Finsbury Glover Hering in talks to acquire communications rival Sard Verbinnen

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Finsbury Glover Hering, the WPP-backed corporate communications firm, is in talks to acquire US rival Sard Verbinnen, according to people with direct knowledge of the matter.

The deal, if completed, would be the latest example of consolidation in the lucrative business of providing strategic and financial communications advice as well as lobbying services to corporations, boards and high-net worth clients. 

By combining with Sard, FGH would pick up a New York-based firm known as one of the leading advisers in communications around US mergers and acquisitions and activism.

Sard was ranked second in 2020 behind New York-based Joele Frank in an industry league table produced by Mergermarket that is based on the total value of deals the firms worked on. 

The talks have been taking place for several weeks and have been partly driven by US-based private equity firm Golden Gate Capital, which has been considering options for its 40 per cent stake in Sard.

Golden Gate acquired its stake in 2016 in a deal that valued Sard at $150m and was intended to help the US firm embark on a global expansion. However, the firm’s efforts to build out its operations in the UK and Asia have stumbled. 

One person close to the talks said the negotiations are complicated by a number of factors including structuring the deal. Both firms declined to comment.

Sard was founded in 1992 when George Sard left public relations company Ogilvy Adams & Rinehart to start a new firm with his colleague Paul Verbinnen, taking with them clients including Morgan Stanley. The firm employs more than 200 staff in total, but saw several of its top advisers depart around the time of the Golden Gate deal.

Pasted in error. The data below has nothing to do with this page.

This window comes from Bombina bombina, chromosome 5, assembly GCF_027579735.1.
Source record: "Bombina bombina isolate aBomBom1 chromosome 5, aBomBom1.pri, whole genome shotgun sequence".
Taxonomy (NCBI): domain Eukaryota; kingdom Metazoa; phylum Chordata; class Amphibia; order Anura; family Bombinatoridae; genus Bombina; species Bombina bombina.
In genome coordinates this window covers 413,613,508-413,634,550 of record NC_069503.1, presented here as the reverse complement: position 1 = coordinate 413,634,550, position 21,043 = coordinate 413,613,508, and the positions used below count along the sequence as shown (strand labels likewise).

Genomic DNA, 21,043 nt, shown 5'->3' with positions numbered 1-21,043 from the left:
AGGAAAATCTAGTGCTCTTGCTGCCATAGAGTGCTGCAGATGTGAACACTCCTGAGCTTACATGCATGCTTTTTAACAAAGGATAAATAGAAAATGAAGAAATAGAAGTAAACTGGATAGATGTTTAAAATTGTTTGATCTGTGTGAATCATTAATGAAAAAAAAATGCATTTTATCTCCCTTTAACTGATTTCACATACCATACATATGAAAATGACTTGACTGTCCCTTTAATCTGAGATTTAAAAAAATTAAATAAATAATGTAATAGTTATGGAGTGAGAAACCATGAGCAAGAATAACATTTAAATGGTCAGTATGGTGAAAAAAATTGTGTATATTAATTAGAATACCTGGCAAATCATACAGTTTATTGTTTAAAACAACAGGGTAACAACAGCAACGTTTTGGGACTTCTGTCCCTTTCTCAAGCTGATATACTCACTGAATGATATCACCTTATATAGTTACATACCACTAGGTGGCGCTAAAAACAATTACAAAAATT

FGH itself was created last year by the merger of three firms — London-based Finsbury, Washington DC-based Glover Park Group and Frankfurt-based Hering Schuppener — that were all controlled by UK advertising group WPP. 

That merger created a new US-based corporation with annual revenues of more than $200m a year that is 50.01 per cent owned by WPP and aimed to take on other global firms such as Brunswick Group and Teneo. At both FGH and Sard, partners own the remainder of the firms.

FGH has 800 staff, 19 offices globally and is run by chief executive Alexander Geiser, who was previously managing partner at Hering Schuppener. Roland Rudd, the founder of Finsbury, and Carter Askew, the co-founder of Glover Park, are the firm’s co-chairs. 

People close to FGH have previously said that it is likely that the firm will consider an initial public offering in the next 18-36 months.

In June, FGH’s main rival Brunswick agreed to sell a 10.7 per cent stake to BDT Capital Partners which valued the firm at about £500m and enabled a £70m payout for its founder Sir Alan Parker. 

Teneo, in which private equity firm CVC has poured in more than $450m and has a controlling stake, has suffered a reputation crisis over the past year that has led to the departure of two of its founders, Doug Band and Declan Kelly. 

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